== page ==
Just Answer The Question: The Lost Short Story

Sometimes it’s ironic that the very rules Google puts in place to prevent spammy behavior on the web actually beget more of it.

Ever read an article where the title asks a question — the very question you have — and by the end of it you feel like it could’ve just answered that question in two sentences?

Whyyyyy did the article have to be 500+ words of fluff?

A big part of that comes down to the fact that for years the idea of quality content was rewarded from a search rankings standpoint. One of the ways Google determined if articles were qualitative was their length. So rather than write a concise 50-75 word answer to a simple question, everyone feels like they have to create something long enough to be taken seriously, which often times runs in direct contrast to the search engine’s goal.

I can’t tell you how many times I’ve looked for an answer, let’s say something like “wi-fi connectivity issues,” and all the articles claiming to answer the question went something like this:

[Fluffy general intro]

[A history of that problem and all the people who have encountered it.]

[Misguided attempts to solve the problem in the past.]

[Would-be humorous anecdote on the topic.]

[Paragraphs flirting with the idea of actually answering the question.]

[The actual answer and closing statement.]


If the answer to my wi-fi issues is channel interference with other routers, just tell me that and explain how I can select a different channel. I don’t need a history of routers, why my neighbor is being selfish about his settings/reception, etc.

There’s plenty to say about finding the right channel to switch to, and then a walkthrough of how to switch it within one’s router for those unfamiliar.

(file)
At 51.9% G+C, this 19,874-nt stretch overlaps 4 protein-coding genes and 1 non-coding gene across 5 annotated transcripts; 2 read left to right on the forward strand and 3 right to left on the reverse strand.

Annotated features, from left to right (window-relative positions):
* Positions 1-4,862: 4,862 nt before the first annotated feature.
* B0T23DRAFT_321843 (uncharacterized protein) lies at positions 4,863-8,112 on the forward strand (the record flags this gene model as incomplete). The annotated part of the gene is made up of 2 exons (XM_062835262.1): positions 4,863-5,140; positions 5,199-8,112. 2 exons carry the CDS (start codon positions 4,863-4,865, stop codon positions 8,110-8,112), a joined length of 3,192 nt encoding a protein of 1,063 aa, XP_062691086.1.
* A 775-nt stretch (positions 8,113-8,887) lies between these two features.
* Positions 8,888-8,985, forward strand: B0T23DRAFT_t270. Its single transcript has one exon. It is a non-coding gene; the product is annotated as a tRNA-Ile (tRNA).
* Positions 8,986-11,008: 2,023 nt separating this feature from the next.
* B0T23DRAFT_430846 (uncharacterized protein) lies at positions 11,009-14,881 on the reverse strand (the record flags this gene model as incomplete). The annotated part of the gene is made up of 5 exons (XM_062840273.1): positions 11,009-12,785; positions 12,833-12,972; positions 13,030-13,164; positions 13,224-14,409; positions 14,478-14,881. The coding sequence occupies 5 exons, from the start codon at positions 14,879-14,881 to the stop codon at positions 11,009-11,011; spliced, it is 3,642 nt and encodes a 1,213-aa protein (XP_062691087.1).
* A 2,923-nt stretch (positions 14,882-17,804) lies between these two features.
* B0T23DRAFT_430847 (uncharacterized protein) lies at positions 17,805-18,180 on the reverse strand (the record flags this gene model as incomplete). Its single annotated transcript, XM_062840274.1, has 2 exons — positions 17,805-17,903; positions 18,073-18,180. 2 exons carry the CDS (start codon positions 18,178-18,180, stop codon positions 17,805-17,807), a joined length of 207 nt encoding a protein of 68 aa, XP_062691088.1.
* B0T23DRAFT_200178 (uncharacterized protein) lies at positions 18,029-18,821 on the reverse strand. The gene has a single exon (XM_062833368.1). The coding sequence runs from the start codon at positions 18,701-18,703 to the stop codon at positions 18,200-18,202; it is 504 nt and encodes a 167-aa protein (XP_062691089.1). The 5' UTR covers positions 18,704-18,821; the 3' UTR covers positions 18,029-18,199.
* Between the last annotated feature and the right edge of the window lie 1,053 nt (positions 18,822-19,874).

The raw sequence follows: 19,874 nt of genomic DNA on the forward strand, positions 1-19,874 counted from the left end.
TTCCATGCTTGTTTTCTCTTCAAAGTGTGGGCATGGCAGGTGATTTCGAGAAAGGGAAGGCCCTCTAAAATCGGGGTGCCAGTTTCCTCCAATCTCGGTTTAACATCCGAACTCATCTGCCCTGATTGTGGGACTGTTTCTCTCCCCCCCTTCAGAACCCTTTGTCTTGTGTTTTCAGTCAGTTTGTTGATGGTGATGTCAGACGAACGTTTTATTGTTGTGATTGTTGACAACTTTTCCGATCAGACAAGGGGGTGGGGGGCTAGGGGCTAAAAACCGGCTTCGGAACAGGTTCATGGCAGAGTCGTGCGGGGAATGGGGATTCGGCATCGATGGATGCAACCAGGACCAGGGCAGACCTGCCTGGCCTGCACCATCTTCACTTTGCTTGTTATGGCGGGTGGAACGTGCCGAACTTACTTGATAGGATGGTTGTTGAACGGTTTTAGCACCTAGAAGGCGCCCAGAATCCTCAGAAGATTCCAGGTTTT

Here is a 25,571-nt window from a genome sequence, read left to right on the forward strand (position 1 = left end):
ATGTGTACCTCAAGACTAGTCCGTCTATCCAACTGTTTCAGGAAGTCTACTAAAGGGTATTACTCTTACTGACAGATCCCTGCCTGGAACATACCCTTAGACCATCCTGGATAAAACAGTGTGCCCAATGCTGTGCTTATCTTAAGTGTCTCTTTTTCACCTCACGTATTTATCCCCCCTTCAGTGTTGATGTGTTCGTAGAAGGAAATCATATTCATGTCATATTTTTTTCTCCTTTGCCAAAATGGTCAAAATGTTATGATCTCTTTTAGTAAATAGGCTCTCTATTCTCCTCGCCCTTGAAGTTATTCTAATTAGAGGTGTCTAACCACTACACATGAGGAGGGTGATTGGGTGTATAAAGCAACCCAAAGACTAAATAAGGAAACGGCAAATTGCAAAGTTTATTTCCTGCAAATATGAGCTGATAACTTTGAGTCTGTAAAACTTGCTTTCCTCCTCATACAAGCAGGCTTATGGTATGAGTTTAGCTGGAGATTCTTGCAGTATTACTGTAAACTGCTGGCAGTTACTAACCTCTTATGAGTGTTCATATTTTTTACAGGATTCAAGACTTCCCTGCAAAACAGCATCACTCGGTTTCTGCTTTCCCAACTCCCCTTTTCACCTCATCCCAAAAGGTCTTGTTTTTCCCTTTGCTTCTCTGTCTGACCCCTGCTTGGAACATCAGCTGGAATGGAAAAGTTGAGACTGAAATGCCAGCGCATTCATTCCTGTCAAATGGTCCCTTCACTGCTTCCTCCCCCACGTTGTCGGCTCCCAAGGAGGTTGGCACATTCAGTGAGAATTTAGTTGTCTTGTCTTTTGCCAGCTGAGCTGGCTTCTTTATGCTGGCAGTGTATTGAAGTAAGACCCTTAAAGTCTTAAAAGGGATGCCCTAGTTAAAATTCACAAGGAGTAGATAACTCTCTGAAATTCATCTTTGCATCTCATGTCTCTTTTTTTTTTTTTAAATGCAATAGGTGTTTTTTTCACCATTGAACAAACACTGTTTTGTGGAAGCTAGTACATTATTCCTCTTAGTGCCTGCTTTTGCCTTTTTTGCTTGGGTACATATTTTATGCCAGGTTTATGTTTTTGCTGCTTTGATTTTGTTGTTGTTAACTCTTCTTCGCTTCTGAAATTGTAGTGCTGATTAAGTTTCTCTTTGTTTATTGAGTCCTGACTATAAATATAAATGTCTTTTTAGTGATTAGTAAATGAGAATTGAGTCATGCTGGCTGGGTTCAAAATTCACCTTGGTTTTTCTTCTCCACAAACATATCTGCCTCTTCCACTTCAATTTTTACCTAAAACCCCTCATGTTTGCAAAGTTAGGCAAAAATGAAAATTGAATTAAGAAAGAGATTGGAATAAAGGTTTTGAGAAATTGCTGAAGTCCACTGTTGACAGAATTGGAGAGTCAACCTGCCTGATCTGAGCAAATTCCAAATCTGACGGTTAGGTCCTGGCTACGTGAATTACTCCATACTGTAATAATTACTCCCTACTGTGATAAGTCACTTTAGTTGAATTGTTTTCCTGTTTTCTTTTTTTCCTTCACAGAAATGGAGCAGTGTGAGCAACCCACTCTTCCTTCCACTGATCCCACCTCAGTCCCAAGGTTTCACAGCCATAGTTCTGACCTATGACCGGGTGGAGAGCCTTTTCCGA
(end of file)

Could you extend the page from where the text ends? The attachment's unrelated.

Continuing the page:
It’s not like cutting all this useless information even has to mean an article less than 100 words long.

(And even if it did, isn’t your goal to help someone?)

And so in the attempt to create an article that is “more useful” this person has actually created a highly skippable piece, one that most users will probably say “yeah yeah yeah” in their heads while they scroll quickly down to an actual answer.

I think this also comes down to understanding what kind of article you’re creating. Is it a commentary on something (like this post) or a solution to a query? A commentary, personal story, or guide can be a bit more verbose because the piece is something of a journey for the reader.

If it’s interesting, the reader won’t mind 500-1500 words in the same way reading a few chapters of a good book is enjoyable.

But when someone has a problem, especially one that’s urgent for them, they’re after the goods.

We’ll hopefully see less of this in the future since Google seems very interested in prioritizing useful content in place of “content created for the sake of creating content.” But like any major Google change, it’ll take awhile for the behavior to change.

, , ,

No comments yet.

Leave a Reply